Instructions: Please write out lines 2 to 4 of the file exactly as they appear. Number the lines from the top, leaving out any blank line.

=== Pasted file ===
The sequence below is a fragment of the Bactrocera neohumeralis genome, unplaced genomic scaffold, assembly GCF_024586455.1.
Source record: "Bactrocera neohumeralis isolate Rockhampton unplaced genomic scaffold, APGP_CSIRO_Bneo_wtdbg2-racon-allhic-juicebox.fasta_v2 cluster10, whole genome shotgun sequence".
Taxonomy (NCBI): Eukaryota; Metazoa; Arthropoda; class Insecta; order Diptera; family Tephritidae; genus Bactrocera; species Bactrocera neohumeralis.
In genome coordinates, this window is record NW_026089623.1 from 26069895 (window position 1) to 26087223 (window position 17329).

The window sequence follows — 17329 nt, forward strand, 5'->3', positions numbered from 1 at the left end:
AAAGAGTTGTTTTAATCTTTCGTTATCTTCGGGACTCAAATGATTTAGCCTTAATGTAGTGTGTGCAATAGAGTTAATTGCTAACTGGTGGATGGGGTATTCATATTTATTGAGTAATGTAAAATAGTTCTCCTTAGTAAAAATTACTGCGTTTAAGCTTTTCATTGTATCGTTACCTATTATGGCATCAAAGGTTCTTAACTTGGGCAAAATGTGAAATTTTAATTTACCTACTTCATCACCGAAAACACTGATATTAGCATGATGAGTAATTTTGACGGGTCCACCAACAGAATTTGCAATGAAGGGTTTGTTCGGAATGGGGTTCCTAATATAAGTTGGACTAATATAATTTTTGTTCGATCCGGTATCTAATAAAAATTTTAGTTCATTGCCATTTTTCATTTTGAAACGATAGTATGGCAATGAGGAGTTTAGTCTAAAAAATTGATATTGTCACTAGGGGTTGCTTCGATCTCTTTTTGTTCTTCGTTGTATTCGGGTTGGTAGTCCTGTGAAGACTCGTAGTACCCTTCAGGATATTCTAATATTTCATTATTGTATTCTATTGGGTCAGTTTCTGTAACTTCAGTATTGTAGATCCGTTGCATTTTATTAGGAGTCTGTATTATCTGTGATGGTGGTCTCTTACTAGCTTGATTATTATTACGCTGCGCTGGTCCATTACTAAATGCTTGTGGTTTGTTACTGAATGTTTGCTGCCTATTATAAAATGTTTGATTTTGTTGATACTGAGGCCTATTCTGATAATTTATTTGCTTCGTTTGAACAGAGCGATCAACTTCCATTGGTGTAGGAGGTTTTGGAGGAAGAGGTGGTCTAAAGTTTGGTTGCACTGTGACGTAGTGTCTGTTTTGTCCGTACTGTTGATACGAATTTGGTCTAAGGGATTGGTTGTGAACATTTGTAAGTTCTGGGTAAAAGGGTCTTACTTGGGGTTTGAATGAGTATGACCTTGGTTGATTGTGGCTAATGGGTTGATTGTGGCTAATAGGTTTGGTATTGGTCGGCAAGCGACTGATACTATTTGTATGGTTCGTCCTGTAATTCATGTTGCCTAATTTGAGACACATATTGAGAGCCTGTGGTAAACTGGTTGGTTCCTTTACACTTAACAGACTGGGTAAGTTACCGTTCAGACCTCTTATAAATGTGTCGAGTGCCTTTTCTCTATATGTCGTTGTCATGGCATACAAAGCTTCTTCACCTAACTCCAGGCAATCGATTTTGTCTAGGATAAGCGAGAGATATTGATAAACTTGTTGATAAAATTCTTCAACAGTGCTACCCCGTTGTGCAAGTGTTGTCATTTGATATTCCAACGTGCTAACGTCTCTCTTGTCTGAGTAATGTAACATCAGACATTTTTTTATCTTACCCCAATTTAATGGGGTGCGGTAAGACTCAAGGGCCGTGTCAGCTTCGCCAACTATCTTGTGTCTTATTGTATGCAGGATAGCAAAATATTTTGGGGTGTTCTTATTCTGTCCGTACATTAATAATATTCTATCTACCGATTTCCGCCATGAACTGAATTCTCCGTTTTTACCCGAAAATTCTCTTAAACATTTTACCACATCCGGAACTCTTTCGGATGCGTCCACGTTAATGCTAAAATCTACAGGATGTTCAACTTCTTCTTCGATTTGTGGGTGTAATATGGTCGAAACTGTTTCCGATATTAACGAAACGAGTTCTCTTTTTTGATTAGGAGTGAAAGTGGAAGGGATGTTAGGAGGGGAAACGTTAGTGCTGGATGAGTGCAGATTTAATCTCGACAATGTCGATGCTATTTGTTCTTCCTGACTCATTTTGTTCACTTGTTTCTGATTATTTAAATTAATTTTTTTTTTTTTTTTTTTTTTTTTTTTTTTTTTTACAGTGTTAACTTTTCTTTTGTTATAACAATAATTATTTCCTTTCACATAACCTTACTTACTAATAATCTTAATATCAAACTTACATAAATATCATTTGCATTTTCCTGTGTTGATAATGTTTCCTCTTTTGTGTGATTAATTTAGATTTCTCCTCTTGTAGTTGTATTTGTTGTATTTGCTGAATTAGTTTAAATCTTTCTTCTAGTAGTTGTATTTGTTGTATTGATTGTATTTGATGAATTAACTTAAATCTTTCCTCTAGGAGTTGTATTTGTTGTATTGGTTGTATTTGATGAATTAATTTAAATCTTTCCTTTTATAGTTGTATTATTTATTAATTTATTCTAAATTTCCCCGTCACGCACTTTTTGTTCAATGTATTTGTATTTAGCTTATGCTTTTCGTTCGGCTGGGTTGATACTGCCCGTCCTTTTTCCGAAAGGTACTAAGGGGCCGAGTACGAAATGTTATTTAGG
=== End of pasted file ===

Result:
Source record: "Bactrocera neohumeralis isolate Rockhampton unplaced genomic scaffold, APGP_CSIRO_Bneo_wtdbg2-racon-allhic-juicebox.fasta_v2 cluster10, whole genome shotgun sequence".
Taxonomy (NCBI): Eukaryota; Metazoa; Arthropoda; class Insecta; order Diptera; family Tephritidae; genus Bactrocera; species Bactrocera neohumeralis.
In genome coordinates, this window is record NW_026089623.1 from 26069895 (window position 1) to 26087223 (window position 17329).